Tumblr, Foursquare Execs Map Out New Directions, Tools for Brands

Senior executives from Tumblr and Foursquare headlined the first day of Gnip’s Big Boulder Conference on “social data” on Thursday, and while they didn’t have much to say about the news that’s put their companies in the headlines in the past few months, they did lay out what products their companies are betting on for the future.

Big Boulder is an annual invitation-only gathering Gnip hosts in its hometown of Boulder, CO, for companies at the intersection of social media and big data. Gnip gathers social media content, like every public post made in Twitter’s history, and packages it for clients. The company says it compiles three billion public social media actions a day from Twitter, Facebook, Tumblr, and other social media sites.

The raw numbers show Gnip is on to something big, and it was able to score an impressive guest list for its party. Along with Tumblr and Foursquare, executives from Facebook and Twitter were scheduled to speak Friday morning in fireside chat-style conversations.

Here are some notes from the first day.

Tumblr cashes in: Tumblr’s status as a leading social media site was confirmed last month when Yahoo announced it would buy the company for $1.1 billion and then immediately pledged “not to screw it up.”

The acquisition was an unavoidable topic during Tumblr’s part of the program, which featured VP of product and engineering Derek Gottfrid and Danielle Strle, its director of product and partnerships.

Gottfrid didn’t offer any new revelations about the deal, but he seemed confident the plan to keep Tumblr largely autonomous while giving it access to Yahoo’s financial clout will work to Tumblr’s benefit.

“Our goal is to be independent of Yahoo for the most part, and obviously there are a lot of resources that will help us move faster,” Gottfrid said. But executives on both sides know Tumblr one day will have to contribute to Yahoo’s bottom line.

“They really are committed to making sure Tumblr’s product contributes in a meaningful way to Yahoo’s business,” Gottfrid said.

Tumblr began developing an advertising platform last year, and that will continue, Gottfrid said. But advertising through Tumblr won’t be based on traditional display advertising, or, apparently, on the hyper-targeted ads companies like Facebook and Google are offering.

While advertisers can use Tumblr’s Spotlight and Radar features to promote themselves, Tumblr envisions advertisers using the site much like its 100 million users already do to create and curate their own public images, Gottfrid said. Tumblr views itself as a user-friendly media and publishing platform that lets users express themselves, rather than a social network based on connections and interactions.

“Brands want to put their best foot forward and have an expansive palette to convey their message,” Gottfrid said. “We think they can tell bigger stories on Tumblr with the tools that we have.”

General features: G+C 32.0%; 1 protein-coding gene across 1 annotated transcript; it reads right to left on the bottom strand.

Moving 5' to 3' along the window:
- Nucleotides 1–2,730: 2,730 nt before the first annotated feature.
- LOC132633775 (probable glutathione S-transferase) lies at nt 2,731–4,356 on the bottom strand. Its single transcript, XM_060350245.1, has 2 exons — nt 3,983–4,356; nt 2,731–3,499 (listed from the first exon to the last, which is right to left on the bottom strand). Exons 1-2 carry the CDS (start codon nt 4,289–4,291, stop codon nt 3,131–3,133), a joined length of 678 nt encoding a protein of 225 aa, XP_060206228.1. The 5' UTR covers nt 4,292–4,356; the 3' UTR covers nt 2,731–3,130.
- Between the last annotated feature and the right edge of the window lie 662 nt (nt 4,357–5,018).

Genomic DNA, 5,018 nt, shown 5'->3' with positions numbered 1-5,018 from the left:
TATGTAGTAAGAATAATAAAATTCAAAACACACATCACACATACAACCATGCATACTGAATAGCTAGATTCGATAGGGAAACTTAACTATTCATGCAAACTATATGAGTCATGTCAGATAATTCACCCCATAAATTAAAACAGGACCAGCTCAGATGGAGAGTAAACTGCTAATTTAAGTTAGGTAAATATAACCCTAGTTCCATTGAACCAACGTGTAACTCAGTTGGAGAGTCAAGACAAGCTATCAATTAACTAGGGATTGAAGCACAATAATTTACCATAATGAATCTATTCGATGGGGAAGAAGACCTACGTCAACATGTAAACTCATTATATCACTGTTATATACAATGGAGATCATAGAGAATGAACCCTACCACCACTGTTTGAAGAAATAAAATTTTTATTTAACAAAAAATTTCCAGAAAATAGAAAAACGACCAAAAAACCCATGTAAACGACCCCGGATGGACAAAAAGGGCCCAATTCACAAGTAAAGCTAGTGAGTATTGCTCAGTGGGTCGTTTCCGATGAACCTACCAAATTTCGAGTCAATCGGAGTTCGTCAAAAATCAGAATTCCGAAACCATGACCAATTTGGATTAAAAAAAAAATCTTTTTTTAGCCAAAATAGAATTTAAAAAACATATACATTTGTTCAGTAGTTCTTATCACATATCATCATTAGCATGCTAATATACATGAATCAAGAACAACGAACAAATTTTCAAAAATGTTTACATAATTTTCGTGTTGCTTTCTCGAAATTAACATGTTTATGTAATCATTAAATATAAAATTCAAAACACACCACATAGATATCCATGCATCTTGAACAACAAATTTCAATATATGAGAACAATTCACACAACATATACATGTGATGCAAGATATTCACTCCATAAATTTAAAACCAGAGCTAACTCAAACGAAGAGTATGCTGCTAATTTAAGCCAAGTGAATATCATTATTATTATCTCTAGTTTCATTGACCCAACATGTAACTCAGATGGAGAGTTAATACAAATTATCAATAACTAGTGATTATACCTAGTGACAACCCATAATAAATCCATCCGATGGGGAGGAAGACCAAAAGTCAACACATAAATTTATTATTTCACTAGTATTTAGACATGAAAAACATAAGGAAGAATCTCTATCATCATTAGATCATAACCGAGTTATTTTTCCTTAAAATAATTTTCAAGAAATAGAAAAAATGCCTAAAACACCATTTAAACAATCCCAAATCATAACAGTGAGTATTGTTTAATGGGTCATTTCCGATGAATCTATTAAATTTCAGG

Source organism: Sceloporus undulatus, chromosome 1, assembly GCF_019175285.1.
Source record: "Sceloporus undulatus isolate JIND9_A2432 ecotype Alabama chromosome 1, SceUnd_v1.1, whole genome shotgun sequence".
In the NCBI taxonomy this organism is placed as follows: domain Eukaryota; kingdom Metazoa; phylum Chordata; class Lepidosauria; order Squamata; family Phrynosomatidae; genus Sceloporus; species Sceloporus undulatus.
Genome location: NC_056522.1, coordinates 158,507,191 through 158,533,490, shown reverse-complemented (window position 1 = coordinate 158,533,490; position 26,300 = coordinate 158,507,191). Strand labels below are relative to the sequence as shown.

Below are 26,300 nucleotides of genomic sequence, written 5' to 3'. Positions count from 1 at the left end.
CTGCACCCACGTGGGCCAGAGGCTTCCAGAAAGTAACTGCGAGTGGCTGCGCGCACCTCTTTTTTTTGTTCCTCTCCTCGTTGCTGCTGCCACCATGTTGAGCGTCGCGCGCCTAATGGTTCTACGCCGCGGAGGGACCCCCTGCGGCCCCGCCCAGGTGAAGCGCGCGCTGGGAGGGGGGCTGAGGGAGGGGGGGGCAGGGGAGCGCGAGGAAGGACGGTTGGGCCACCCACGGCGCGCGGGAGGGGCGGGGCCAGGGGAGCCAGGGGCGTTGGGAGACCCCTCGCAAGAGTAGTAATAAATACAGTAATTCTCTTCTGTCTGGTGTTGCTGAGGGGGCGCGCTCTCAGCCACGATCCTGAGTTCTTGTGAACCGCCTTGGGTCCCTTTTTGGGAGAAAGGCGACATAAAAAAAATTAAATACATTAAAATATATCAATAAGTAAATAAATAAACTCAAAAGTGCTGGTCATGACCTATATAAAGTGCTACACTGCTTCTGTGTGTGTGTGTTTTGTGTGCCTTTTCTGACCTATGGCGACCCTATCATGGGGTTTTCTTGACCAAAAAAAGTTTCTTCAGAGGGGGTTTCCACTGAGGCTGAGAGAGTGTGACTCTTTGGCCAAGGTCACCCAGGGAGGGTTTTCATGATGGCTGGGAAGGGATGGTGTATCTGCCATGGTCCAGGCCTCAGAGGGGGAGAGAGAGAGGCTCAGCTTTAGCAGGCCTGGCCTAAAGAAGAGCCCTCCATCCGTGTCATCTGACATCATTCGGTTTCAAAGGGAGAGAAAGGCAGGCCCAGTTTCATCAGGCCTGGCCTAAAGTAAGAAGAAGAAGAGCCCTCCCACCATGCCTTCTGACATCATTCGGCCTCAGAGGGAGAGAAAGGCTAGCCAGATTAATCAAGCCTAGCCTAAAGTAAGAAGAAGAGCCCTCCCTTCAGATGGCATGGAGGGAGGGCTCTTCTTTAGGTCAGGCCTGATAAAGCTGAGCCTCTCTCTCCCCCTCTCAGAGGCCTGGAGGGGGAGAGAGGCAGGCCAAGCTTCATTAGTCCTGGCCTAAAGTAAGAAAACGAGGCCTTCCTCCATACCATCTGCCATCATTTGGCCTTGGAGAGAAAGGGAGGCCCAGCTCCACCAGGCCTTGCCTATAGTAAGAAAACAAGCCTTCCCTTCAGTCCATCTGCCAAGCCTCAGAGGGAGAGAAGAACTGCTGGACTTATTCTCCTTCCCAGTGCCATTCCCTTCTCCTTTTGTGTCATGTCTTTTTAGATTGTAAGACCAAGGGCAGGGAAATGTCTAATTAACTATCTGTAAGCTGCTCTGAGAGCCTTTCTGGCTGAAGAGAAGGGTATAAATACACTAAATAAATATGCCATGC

He pointed to restaurant chain Denny’s as an example. Currently it features offbeat promotional material about Denny’s “Baconalia!” promotion and a lot of comments, content, and artwork generated by fans—including a somewhat confusing rendition of the Denny’s logo that includes the Communist hammer and sickle.

Tumblr’s thinking is advertising on its site it will appeal to obvious candidates, like movie studios trying to connect to fans, but also companies like IBM and the insurance company Cigna, which both use Tumblr, Strle said. They aren’t exactly hip, but they want to be part of the social media conversation too and want new ways to connect with customers.

Foursquare checks in: While Tumblr has become the hot new thing, Foursquare has been struggling to revive the buzz about its service.

Foursquare’s claim to fame is its location-based app that lets users check in to places like bars, restaurants, and clubs. Users can get special deals from merchants and earn points and badges for frequent check-ins.

The company is trying to evolve in a different direction, said Mike Harkey, its head of platform business development. It wants to take those check-ins and use them to determine what kind of products and activities users are interested in. Users can find out what they can do nearby with Foursquare’s explore function.

“The product today is about providing great local recommendations,” Harkey said.

Users appear to find the recommendations useful, as Foursquare has determined 20 percent of the people who use the explore function will check in to a suggested venue within 36 hours.

With about four billion check-ins to 50 million locations worldwide, Foursquare has gained a comprehensive view of what’s going on in communities, according to Harkey.

“We can see in real time when a venue closes, and that kind of real-world signal can not only help us, but the third parties that rely on us,” he said.

An obvious rival in this space is Yelp. Harkey says Foursquare’s origins as a mobile app gives it an advantage over Yelp, which started out on the Web.

Foursquare also is putting resources into building out an ad platform that will tell brands and merchants about their customers’ real world activities and interests.

So far, Foursquare’s advertisers have mostly been large companies, but it plans to make it available to small businesses soon, Harkey said. He said the number of advertisers on Foursquare has grown fourfold over the past six months.

Trending on Xconomy